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THE WALL STREET JOURNAL: Staff Worries at Energy Firms

February 20, 2008; Page B3D

More than 70% of energy companies expect their future operations to be hit by shortages of skilled personnel, according to a survey commissioned by the London-based Energy Institute.

The survey of senior energy-company management, individual employees and human-resource specialists conducted from 2005 to 2007 found about half of the international-energy work force will retire within 10 years, and internal training programs aren’t delivering enough personnel to replace them at the senior level.

“The risk of future serious shortages in science, engineering and technical skills has emerged, exacerbated by increasing global demand, large-scale downsizing leading to lack of recruitment into the energy sector during the 1980s, and a large section of the work force rapidly approaching retirement,” the report accompanying the survey said.

The institute’s report and industry representatives at a London seminar called on the industry to improve its training programs, work closer with universities and schools, and attract more young people into the industry.

The loss of senior workers is the main problem. Jon Glesinger, chief executive of executive-search firm Expert Alumni, said, across all sectors of the economy, “the coming retirement of baby boomers has become tremendously serious.”

He said the U.S. alone will lose 34 million skilled workers to retirement from 2005 to 2015. “No one is coming through to fill those slots. We need phased retirement and flexible work systems introduced,” he said.

The energy industry, which is seeing unprecedented levels of activity to meet rising demand after a long downturn in the 1990s, has been especially affected.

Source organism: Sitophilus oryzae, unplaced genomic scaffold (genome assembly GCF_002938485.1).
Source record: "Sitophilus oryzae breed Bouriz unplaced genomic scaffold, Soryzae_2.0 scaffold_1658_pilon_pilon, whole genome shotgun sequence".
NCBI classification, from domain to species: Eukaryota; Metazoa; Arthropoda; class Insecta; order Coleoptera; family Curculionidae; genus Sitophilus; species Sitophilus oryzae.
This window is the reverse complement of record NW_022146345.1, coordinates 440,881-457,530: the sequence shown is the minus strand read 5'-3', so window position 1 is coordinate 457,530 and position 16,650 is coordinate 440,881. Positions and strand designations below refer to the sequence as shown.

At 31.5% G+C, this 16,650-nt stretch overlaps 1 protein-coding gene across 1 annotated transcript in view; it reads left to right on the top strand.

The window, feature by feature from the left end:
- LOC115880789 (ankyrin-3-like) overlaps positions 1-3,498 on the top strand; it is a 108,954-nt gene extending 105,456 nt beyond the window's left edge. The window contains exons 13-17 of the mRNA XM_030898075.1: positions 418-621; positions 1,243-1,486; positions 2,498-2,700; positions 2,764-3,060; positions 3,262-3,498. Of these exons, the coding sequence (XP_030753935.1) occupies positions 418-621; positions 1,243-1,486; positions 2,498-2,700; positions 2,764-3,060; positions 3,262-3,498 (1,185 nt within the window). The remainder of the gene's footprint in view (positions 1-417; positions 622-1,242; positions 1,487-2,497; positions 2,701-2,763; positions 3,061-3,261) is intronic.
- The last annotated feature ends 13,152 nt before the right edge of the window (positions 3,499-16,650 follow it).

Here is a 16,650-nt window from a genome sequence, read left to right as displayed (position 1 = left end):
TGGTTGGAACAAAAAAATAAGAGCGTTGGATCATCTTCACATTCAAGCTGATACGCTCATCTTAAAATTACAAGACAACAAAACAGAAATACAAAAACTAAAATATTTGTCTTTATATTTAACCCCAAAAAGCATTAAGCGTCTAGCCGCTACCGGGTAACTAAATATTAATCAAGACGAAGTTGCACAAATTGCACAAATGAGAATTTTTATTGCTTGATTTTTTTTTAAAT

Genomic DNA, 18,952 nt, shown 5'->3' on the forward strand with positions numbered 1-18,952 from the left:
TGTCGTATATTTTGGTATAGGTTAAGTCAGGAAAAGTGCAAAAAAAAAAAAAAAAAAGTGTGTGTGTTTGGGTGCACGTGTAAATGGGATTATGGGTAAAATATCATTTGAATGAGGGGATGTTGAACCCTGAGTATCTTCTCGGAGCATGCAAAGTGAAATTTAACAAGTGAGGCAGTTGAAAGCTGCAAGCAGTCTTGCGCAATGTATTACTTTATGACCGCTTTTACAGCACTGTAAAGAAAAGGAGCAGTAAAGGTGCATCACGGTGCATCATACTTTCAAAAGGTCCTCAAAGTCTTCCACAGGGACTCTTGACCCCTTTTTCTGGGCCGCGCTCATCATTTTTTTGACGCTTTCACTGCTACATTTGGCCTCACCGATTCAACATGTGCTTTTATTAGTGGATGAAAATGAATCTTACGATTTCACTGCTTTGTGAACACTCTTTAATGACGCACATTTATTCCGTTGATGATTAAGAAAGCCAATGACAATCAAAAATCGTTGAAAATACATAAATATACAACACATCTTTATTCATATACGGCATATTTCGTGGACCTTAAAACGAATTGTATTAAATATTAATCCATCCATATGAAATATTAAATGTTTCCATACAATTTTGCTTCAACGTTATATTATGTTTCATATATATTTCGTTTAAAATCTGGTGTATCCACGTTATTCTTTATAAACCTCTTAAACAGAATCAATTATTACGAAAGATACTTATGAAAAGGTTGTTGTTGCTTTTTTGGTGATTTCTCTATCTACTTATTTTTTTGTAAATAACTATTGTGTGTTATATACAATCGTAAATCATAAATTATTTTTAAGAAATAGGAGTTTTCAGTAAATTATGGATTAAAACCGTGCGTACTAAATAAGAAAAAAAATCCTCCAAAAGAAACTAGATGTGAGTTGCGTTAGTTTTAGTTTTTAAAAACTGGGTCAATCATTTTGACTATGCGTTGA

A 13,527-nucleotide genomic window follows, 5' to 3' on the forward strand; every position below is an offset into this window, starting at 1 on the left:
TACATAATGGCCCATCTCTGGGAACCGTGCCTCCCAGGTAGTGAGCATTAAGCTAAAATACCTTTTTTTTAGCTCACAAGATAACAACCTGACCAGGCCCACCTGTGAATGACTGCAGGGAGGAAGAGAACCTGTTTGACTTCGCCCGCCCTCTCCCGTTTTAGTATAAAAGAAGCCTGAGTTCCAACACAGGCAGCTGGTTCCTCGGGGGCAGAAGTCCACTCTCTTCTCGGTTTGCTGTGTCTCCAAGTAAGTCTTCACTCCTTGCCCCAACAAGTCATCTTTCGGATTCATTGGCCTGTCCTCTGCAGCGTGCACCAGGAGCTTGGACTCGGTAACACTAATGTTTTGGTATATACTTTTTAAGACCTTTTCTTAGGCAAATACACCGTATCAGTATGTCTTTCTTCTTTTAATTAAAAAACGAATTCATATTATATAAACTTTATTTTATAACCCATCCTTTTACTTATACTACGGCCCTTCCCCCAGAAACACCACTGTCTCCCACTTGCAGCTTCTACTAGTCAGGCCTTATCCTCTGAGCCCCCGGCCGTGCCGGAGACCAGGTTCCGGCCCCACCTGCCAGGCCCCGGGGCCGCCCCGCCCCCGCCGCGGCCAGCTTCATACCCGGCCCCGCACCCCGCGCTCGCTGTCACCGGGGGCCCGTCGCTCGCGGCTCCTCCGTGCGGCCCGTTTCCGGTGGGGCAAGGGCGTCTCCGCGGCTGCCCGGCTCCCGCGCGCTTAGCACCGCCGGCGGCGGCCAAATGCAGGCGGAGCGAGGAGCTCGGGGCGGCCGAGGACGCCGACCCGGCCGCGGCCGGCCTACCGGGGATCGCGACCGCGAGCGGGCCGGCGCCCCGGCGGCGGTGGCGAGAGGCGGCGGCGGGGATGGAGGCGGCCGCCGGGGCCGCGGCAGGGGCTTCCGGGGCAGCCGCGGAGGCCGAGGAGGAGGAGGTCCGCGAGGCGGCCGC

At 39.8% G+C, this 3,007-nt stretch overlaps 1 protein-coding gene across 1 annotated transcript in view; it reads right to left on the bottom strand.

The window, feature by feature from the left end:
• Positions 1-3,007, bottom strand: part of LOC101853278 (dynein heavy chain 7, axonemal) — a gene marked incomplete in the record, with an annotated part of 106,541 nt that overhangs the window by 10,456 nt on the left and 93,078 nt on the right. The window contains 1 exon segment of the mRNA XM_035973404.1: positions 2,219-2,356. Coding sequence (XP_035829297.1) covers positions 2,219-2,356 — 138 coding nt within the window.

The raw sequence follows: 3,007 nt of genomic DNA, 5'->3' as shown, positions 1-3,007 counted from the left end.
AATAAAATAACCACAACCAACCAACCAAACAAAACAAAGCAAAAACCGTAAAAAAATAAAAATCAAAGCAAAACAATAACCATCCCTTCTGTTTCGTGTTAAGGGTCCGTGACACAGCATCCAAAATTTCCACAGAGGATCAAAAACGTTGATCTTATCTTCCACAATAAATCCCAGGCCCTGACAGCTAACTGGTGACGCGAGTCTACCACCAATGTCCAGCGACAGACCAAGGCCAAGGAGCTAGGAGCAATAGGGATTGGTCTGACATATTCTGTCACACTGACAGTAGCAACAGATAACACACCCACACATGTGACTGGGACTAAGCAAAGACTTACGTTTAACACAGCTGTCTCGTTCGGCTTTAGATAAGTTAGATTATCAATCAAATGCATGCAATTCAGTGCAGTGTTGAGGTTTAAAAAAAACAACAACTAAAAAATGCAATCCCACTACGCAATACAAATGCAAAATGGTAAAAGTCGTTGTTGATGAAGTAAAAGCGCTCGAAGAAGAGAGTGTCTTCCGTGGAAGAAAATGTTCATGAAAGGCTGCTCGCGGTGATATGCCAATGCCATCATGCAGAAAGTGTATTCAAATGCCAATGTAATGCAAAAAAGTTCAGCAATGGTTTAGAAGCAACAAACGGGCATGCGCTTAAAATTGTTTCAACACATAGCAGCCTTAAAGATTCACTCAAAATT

“All companies in the sector are fighting for the same people, including national oil companies. … There is real competition for the best graduates,” said Lynda Armstrong, vice president of technical solutions at Royal Dutch Shell PLC’s exploration and production division. She added that the world’s remaining oil reserves will be more difficult to access, requiring even more highly skilled workers to develop new technology.

It isn’t only the upstream arm of the industry that is affected. “There is a predicted shortfall of gas engineers of around 20,000 [in the U.K.] … because people aren’t being trained,” said Rod Kenyon, director of the British Gas Engineering Academy, the retail arm of the U.K.’s largest utility, Centrica PLC.

The Energy Institute report concluded that the skills shortage needs to be treated as a strategic boardroom issue, with improved training and recruiting programs. It also recommended greater engagement with universities to ensure they are offering the right kinds of qualifications.

There are signs of progress. Industry-funded oil- and gas-skills academy Opito has placed 769 apprentices with companies operating in the North Sea, 97% of whom have completed the program and gone on to work within the industry.

Mr. Kenyon said there has been a renaissance in general technical apprenticeships in England, with 250,000 now in on-the-job training, and a government target to build that number to 400,000.

The report said it is vital for the industry to raise its profile and convince young people that it offers exciting long-term careers.

“We have to make our companies more attractive,” said Mr. Kenyon. “Young people don’t lie awake at night dreaming of a job in the gas industry.”

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